craving to carve ASK THE ARTSPERTS by Kristine Meek and Juliana Meek
Just curious. What’s the process for direct carving sculpture?
Carving to Know
Few sculptors attempt the challenge of direct carving, where skills are learned over the course of years and passed from masters to apprentices. Direct carving is the only form of art where raw material is removed to create a work. Typically, it is the opposite where material is built up and added to create a work of art, for example sculptors who work in clay or painters with adding oil paint to a blank canvas.
Direct carving requires spontaneity and flexibility in working with raw materials. With stone, the sculptor will encounter varying densities, faults, cracks, unusual streaks, colorful markings, and changes in texture. With wood, sculptors navigate grains, knots, cracks and density variations. To what may seem frustrating for most, direct carvers have skilled patience in embracing these challenging elements such that they become part of the final sculpture. Often these varying elements in stone or wood can appear unexpectedly, radically altering the sculptor’s conceptual direction. However, the skilled carver will incorporate these surprises into the final creation.
Contrary to the notion that direct carving requires the brawn and aggressiveness of an iron forger, Lorrie Goulet (1925-2021) believed that carving is a form of meditation with the eye, the hand and the tool working in synch with the stone or wood. Sculptor Carol Griffin says, “to work as a direct carver is extremely exhilarating. I believe that respecting the material, allowing interaction between it and my hands, head, and heart, and finally watching forms emerge that please, and often surprise me, is a miraculous process.” Carol Griffin also describes the process as aromatic, since carving each block of stone or wood will have its own unique scent.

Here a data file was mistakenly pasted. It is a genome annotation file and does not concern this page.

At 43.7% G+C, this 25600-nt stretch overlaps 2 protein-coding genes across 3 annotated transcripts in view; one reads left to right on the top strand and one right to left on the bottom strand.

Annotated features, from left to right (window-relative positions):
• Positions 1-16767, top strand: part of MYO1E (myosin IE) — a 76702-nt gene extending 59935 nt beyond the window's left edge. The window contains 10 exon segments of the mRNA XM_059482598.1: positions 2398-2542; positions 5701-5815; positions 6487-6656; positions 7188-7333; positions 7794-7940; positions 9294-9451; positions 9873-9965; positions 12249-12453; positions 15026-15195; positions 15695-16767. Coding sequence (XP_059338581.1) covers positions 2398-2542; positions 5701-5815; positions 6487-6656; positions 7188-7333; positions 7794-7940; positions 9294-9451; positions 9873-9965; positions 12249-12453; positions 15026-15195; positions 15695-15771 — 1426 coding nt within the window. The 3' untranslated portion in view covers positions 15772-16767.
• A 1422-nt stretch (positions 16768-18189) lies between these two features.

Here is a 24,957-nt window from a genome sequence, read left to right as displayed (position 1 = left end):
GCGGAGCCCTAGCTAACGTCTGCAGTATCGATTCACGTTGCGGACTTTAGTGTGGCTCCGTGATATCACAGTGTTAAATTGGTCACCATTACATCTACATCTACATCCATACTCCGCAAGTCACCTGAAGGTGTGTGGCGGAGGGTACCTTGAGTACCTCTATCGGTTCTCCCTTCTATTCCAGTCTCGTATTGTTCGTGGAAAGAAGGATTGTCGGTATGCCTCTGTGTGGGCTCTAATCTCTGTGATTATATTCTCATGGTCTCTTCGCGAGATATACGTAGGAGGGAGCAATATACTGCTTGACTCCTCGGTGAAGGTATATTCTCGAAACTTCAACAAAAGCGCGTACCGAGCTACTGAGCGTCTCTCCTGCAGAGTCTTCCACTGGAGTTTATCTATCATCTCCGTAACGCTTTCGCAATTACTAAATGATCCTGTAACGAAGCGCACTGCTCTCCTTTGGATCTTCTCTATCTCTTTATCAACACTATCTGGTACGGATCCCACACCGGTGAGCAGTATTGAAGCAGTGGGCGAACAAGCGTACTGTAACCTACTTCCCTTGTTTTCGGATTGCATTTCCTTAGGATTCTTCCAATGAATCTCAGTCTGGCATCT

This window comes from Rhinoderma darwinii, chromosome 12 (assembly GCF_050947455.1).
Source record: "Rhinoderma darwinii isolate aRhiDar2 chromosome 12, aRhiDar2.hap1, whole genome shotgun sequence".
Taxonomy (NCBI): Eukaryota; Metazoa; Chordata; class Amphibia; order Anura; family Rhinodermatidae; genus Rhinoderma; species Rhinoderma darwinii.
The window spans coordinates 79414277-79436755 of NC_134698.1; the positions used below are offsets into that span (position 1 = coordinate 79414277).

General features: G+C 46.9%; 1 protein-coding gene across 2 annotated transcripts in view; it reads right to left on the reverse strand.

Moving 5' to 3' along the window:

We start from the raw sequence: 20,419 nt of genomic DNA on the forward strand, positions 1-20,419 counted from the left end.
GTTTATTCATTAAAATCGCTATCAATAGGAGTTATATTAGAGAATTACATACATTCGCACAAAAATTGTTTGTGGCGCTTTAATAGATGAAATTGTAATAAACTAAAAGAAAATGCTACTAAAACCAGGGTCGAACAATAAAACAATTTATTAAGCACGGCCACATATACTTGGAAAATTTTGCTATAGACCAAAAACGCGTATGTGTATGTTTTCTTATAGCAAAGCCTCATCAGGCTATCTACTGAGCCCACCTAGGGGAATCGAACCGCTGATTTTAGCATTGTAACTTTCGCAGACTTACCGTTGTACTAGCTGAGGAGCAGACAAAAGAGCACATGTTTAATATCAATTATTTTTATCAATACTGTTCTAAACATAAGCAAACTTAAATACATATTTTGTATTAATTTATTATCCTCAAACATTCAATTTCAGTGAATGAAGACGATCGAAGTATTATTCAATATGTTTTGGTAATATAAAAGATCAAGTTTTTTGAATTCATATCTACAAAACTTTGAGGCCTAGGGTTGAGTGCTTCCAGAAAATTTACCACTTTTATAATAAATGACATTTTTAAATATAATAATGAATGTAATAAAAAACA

At Harmon-Meek Gallery, we represent three direct carvers. Their story demonstrates how this unique skill set is passed down from master to apprentice. José de Creeft (1884-1982) is a famous Spanish-American sculptor who is best known for his “Alice in Wonderland” sculpture in Central Park. He was the first living American artist to have a solo exhibition at the National Gallery of Art in Washington, D.C. Lorrie Goulet was first a student of de Creeft and later wife of de Creeft. Goulet became a master of direct carving and instructor to many students over the 70 years she produced sculpture. Goulet was honored with a solo exhibition by the National Museum of Women in the Arts in Washington, D.C. for fifty years of sculpting. Lorrie Goulet’s apprentice of over a decade, Carol Griffin has since transitioned to being a master carver, and is now an instructor of direct carving at the Woodstock School of Art in New York.
The skills, techniques and even carving tools have been passed down from de Creeft, to Goulet to Griffin making it a truly special form of art.
FEATURED PHOTO: “Olympus” by Lorrie Goulet (1925-2021), White Milano Marble, 18”x 22”x 10”, 1981
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